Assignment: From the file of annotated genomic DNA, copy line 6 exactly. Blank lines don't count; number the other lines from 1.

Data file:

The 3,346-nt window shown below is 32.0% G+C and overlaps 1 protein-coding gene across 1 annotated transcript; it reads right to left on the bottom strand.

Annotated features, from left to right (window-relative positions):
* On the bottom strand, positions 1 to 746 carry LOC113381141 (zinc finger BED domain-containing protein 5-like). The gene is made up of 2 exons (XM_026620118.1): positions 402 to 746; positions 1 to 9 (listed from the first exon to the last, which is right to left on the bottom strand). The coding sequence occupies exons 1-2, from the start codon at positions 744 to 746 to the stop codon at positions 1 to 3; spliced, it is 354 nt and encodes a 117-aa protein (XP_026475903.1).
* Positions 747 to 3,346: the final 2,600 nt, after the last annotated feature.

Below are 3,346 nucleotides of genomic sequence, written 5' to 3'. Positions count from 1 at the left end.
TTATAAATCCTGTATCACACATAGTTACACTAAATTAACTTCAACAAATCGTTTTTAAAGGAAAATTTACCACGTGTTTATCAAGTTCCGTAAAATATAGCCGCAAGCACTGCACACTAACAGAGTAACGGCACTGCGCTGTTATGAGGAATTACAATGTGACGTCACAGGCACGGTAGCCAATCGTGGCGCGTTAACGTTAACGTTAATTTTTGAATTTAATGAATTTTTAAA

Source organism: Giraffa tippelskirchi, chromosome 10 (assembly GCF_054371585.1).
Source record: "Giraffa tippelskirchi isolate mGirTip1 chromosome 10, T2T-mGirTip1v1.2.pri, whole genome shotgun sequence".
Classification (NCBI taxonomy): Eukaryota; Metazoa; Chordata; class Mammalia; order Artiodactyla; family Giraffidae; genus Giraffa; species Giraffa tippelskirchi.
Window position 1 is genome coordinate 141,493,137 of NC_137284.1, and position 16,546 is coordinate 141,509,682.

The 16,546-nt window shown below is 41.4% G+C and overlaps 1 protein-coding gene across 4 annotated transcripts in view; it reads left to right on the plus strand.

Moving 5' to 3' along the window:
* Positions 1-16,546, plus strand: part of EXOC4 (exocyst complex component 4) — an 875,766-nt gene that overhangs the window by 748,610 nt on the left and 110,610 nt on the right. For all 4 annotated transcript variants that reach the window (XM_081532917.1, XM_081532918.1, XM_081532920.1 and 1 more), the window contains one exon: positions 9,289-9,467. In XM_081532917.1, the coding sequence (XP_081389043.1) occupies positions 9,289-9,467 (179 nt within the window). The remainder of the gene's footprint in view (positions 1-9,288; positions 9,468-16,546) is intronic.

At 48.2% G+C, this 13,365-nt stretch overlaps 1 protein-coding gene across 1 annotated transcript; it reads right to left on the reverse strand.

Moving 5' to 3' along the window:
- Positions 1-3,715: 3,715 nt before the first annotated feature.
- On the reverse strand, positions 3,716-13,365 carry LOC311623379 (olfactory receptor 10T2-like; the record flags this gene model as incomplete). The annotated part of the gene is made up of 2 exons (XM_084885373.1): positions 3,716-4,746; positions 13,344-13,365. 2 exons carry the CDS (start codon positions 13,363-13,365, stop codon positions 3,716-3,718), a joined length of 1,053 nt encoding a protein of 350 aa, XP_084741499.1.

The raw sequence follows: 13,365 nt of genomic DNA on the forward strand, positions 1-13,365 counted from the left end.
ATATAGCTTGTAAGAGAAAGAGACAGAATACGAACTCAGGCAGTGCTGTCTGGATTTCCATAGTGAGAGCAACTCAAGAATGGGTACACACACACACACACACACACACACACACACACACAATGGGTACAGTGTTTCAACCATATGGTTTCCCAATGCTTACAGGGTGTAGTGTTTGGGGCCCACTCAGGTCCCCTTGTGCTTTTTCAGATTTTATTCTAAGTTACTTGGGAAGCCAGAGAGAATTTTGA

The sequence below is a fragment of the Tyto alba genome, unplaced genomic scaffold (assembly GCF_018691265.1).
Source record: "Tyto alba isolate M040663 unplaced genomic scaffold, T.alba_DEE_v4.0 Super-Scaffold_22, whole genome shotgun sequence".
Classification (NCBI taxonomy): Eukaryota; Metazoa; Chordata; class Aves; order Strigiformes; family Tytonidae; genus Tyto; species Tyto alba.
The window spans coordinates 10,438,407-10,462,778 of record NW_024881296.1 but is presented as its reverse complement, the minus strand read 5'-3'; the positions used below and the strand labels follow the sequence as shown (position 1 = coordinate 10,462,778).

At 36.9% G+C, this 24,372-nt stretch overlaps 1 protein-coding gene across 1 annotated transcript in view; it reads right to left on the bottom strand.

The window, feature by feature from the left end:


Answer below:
TTATAAATCCTGTATCACACATAGTTACACTAAATTAACTTCAACAAATCGTTTTTAAAGGAAAATTTACCACGTGTTTATCAAGTTCCGTAAAATATAGCCGCAAGCACTGCACACTAACAGAGTAACGGCACTGCGCTGTTATGAGGAATTACAATGTGACGTCACAGGCACGGTAGCCAATCGTGGCGCGTTAACGTTAACGTTAATTTTTGAATTTAATGAATTTTTAAA